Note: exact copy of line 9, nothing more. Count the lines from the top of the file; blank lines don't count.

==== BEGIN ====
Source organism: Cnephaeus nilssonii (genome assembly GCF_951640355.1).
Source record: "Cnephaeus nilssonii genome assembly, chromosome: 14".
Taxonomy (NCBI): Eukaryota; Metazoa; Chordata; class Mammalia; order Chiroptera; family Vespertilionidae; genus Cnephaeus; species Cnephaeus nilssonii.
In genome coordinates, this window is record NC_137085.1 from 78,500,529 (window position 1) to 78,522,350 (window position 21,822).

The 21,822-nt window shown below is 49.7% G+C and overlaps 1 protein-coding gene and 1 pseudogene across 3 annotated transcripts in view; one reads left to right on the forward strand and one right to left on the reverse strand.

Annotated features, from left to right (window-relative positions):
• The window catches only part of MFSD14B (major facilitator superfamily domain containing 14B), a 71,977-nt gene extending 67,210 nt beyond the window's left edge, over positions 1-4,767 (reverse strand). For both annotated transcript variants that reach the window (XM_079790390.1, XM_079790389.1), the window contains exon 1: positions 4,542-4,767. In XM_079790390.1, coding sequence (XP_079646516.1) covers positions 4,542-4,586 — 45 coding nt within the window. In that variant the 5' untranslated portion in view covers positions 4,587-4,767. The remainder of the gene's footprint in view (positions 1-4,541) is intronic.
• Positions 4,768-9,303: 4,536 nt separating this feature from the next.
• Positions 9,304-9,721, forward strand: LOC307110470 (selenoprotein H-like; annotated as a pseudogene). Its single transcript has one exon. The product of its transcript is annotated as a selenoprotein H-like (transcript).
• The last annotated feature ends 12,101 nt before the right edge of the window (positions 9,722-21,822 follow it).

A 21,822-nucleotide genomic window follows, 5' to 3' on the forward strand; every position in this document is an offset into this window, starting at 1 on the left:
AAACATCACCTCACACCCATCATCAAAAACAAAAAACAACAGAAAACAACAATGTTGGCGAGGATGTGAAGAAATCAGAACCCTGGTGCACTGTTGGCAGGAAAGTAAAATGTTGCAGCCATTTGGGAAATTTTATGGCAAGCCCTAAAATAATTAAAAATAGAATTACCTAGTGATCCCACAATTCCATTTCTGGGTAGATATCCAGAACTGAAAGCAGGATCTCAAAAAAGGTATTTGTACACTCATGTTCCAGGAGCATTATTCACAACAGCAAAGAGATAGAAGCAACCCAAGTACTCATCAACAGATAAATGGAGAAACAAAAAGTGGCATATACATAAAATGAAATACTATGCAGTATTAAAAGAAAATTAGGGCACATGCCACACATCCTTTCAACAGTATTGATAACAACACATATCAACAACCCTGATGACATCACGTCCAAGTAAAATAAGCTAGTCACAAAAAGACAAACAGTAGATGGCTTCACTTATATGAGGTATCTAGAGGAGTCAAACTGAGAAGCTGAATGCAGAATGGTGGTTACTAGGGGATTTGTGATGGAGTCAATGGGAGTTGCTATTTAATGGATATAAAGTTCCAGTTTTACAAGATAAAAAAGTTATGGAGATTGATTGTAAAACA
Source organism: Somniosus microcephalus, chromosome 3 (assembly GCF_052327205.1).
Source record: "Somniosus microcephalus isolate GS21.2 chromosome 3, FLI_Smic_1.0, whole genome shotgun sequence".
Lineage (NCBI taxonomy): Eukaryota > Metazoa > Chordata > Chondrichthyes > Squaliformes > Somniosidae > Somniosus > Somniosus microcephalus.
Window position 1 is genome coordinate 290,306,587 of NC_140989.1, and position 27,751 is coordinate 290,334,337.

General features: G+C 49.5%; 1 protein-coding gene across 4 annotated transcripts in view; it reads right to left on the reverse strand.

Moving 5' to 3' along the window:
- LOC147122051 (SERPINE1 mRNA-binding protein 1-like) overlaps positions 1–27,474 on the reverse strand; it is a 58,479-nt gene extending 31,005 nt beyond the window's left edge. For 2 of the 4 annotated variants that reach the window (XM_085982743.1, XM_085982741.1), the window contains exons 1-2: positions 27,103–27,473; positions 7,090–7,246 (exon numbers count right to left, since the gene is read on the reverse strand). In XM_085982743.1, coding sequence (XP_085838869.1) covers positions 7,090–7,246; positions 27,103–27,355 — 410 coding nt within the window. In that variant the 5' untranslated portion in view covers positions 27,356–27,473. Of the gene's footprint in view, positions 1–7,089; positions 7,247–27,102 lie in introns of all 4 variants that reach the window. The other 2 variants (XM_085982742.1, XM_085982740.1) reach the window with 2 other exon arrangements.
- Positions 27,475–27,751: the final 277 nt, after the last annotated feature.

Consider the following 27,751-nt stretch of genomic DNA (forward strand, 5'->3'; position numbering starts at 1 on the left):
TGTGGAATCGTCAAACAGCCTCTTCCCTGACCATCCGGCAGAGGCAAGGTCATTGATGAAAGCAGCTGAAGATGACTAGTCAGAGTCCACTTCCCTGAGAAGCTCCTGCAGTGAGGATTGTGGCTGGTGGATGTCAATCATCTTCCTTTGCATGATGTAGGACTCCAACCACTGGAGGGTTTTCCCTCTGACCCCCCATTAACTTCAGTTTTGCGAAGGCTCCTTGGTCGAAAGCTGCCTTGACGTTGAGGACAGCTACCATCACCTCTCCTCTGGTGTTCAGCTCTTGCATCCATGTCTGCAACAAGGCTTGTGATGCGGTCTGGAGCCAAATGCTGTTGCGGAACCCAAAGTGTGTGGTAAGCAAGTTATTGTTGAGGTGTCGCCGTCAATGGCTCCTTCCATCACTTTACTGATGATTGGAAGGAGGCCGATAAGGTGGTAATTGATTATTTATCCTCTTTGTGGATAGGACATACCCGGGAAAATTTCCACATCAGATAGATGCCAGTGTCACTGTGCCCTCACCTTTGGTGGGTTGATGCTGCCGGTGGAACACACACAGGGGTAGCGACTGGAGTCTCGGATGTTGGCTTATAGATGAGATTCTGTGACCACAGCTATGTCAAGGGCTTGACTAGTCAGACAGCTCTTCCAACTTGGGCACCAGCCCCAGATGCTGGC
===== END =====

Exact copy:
• Positions 9,304-9,721, forward strand: LOC307110470 (selenoprotein H-like; annotated as a pseudogene). Its single transcript has one exon. The product of its transcript is annotated as a selenoprotein H-like (transcript).